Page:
The U.S. government has pumped $5.5 billion in federal grants and loans into manufacturing and promoting electric cars and batteries. But research by Bjorn Lomborg of the Copenhagen Consensus Center finds that a typical electric car driven 50,000 miles over its lifetime emits more carbon-dioxide than a similar-size gas-powered car driven the same distance.
The reason: manufacturing electric cars, which involves mining for lithium, produces over twice the amount of carbon-dioxide emissions (30,000 pounds for an electric car versus 14,000 for a conventional vehicle) as gas-powered cars.
Lomborg says electric cars would have to be driven “a lot” to “get ahead environmentally,” and that is only if the driver somehow avoids coal-powered electricity. Even then, says Lomborg, the gains would be minimal.
Even if the electric car is driven for 90,000 miles and the owner stays away from coal-powered electricity, the car will cause just 24% less carbon-dioxide emission than its gas-powered cousin….Over its entire lifetime, the electric car will be responsible for 8.7 tons of carbon dioxide less than the average conventional car.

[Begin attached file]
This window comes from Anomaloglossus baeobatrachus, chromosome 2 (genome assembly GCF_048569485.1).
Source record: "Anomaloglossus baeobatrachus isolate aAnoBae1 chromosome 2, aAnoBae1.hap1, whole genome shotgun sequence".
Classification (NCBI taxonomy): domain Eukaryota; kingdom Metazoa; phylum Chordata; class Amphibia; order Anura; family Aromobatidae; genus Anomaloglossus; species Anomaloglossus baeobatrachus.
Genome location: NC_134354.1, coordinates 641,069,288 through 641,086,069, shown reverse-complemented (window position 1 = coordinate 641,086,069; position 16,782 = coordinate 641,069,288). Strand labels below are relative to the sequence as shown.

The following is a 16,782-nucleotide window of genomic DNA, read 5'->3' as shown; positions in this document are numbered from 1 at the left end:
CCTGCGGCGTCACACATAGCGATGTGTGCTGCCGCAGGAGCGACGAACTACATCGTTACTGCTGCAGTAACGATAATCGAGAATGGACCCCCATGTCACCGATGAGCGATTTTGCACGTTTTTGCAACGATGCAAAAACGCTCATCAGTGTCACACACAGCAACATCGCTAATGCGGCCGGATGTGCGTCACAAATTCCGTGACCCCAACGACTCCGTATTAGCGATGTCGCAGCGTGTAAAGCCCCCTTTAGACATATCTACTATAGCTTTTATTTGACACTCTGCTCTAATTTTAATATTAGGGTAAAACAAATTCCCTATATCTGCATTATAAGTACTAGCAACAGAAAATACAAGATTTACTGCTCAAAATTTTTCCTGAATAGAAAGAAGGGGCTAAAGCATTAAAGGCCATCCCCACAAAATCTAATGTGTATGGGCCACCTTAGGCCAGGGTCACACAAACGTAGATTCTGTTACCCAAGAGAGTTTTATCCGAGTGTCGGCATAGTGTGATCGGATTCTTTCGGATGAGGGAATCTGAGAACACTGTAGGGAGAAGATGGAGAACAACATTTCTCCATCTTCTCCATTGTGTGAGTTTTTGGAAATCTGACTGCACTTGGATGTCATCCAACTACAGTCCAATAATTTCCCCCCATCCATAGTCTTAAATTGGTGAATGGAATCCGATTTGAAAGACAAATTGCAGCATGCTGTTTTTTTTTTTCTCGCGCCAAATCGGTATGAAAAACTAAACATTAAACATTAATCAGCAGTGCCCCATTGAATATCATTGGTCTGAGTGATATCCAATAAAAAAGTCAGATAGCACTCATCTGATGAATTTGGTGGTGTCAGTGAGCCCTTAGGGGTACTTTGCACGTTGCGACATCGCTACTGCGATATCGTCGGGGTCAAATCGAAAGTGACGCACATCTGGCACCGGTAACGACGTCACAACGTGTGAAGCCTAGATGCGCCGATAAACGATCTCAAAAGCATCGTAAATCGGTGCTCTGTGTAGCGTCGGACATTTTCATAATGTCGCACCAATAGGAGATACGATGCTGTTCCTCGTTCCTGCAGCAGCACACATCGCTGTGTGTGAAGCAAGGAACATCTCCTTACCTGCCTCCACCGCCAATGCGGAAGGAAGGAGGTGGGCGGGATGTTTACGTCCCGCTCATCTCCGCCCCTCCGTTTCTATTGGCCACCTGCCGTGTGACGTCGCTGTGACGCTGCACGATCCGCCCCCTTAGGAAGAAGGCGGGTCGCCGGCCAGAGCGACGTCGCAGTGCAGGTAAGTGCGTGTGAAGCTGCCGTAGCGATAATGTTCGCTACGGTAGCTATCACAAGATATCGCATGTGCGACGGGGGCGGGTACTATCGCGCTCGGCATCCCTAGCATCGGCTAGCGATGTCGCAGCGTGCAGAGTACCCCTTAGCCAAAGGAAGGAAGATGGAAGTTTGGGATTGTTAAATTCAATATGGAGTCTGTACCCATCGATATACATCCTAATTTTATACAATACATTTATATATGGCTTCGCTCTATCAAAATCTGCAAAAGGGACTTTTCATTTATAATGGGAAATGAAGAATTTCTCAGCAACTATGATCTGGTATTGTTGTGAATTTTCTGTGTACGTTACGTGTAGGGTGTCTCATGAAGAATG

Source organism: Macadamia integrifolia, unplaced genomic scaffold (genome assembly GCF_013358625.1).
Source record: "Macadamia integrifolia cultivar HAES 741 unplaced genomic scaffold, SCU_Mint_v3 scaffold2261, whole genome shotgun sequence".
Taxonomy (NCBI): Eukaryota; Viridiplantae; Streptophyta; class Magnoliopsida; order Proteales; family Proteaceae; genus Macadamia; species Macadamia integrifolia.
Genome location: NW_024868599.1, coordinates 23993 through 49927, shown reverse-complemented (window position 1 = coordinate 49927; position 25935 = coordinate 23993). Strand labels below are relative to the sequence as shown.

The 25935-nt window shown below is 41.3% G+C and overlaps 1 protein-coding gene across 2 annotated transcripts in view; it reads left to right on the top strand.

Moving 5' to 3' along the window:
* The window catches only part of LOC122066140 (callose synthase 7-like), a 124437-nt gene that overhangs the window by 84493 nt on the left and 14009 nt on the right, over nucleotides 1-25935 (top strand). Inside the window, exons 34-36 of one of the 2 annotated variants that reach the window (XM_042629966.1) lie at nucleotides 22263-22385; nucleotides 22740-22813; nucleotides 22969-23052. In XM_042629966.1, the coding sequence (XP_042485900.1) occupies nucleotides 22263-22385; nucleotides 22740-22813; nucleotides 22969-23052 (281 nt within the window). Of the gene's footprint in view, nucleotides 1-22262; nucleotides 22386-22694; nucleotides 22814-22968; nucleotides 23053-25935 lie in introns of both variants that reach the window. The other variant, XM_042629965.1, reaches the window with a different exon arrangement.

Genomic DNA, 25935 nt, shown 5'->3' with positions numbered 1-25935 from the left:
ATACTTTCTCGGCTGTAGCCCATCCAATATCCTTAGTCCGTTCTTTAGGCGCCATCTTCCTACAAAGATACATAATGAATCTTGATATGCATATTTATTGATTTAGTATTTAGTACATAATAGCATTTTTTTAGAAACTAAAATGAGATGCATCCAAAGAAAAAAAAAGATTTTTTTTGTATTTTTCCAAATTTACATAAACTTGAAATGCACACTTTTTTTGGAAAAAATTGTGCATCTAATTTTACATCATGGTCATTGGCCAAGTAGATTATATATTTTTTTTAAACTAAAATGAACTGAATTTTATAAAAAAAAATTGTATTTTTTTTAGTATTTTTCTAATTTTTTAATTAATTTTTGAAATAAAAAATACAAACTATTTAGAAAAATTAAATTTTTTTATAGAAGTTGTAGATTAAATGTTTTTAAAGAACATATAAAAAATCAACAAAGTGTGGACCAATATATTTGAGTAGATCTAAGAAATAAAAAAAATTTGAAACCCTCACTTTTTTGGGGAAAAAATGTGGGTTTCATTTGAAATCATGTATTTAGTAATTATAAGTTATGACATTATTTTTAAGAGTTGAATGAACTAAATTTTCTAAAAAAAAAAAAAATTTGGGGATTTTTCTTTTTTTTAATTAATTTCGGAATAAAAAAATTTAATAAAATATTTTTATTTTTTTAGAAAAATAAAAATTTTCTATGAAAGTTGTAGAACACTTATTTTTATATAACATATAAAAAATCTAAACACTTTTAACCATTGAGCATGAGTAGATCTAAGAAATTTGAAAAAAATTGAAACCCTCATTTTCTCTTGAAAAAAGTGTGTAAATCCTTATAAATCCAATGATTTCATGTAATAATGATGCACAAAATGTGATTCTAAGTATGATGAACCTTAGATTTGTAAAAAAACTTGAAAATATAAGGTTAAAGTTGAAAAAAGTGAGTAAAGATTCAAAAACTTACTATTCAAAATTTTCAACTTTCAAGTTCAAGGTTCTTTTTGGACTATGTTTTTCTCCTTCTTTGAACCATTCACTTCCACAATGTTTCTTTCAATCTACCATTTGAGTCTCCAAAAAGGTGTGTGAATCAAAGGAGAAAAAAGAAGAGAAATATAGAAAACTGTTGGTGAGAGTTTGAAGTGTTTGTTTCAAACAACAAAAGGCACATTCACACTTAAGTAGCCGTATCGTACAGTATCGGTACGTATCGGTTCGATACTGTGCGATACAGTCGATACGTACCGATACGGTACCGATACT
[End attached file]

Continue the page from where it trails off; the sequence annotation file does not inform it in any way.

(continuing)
Those 8.7 tons may sound like a considerable amount, but it’s not…An optimistic assessment of the avoided carbon-dioxide associated with an electric car will allow the owner to spare the world about $44 in climate damage.
Last month, the “father of the Prius,” Takeshi Uchiyamada declared that electric cars were simply “not viable.” “Because of its shortcomings–driving range, cost and recharging time–the electric vehicle is not a viable replacement for most conventional cars,” said Uchiyamada. “We need something entirely new.”
President Barack Obama previously promised to put one million electric cars on American roads by 2015, a statement Obama’s Energy Department has since quietly walked back.
“Whether we meet that goal in 2015 or 2016, that’s less important than that we’re on the right path to get many millions of these vehicles on the road,” said an Energy Department official.
Last year, electric car sales totaled just 50,000 units.
According to the Congressional Budget Office, federal policies to prop up and promote electric cars will cost taxpayers $7.5 billion through 2019.